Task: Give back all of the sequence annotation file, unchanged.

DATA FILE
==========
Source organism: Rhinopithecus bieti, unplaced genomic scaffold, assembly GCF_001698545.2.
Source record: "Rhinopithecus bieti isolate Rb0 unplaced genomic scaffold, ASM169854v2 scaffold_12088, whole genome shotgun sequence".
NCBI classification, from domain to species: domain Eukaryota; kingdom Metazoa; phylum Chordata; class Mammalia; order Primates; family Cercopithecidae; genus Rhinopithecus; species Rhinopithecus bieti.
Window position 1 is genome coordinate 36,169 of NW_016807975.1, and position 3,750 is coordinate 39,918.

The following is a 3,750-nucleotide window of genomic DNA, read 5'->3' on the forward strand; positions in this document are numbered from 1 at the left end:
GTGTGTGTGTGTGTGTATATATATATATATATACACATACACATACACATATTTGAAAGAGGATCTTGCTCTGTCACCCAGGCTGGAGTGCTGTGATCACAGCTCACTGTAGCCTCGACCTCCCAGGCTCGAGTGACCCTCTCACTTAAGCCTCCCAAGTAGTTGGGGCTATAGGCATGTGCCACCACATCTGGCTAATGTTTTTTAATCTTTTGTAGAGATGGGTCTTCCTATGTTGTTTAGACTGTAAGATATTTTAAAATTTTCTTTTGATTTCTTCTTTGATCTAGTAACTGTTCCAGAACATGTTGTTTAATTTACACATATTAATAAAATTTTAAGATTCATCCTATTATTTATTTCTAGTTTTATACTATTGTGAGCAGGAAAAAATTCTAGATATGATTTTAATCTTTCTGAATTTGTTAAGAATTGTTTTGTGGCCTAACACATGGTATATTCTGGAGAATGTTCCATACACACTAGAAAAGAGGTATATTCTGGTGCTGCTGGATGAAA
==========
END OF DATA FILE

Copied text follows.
Source organism: Rhinopithecus bieti, unplaced genomic scaffold, assembly GCF_001698545.2.
Source record: "Rhinopithecus bieti isolate Rb0 unplaced genomic scaffold, ASM169854v2 scaffold_12088, whole genome shotgun sequence".
NCBI classification, from domain to species: domain Eukaryota; kingdom Metazoa; phylum Chordata; class Mammalia; order Primates; family Cercopithecidae; genus Rhinopithecus; species Rhinopithecus bieti.
Window position 1 is genome coordinate 36,169 of NW_016807975.1, and position 3,750 is coordinate 39,918.

The following is a 3,750-nucleotide window of genomic DNA, read 5'->3' on the forward strand; positions in this document are numbered from 1 at the left end:
GTGTGTGTGTGTGTGTATATATATATATATATACACATACACATACACATATTTGAAAGAGGATCTTGCTCTGTCACCCAGGCTGGAGTGCTGTGATCACAGCTCACTGTAGCCTCGACCTCCCAGGCTCGAGTGACCCTCTCACTTAAGCCTCCCAAGTAGTTGGGGCTATAGGCATGTGCCACCACATCTGGCTAATGTTTTTTAATCTTTTGTAGAGATGGGTCTTCCTATGTTGTTTAGACTGTAAGATATTTTAAAATTTTCTTTTGATTTCTTCTTTGATCTAGTAACTGTTCCAGAACATGTTGTTTAATTTACACATATTAATAAAATTTTAAGATTCATCCTATTATTTATTTCTAGTTTTATACTATTGTGAGCAGGAAAAAATTCTAGATATGATTTTAATCTTTCTGAATTTGTTAAGAATTGTTTTGTGGCCTAACACATGGTATATTCTGGAGAATGTTCCATACACACTAGAAAAGAGGTATATTCTGGTGCTGCTGGATGAAA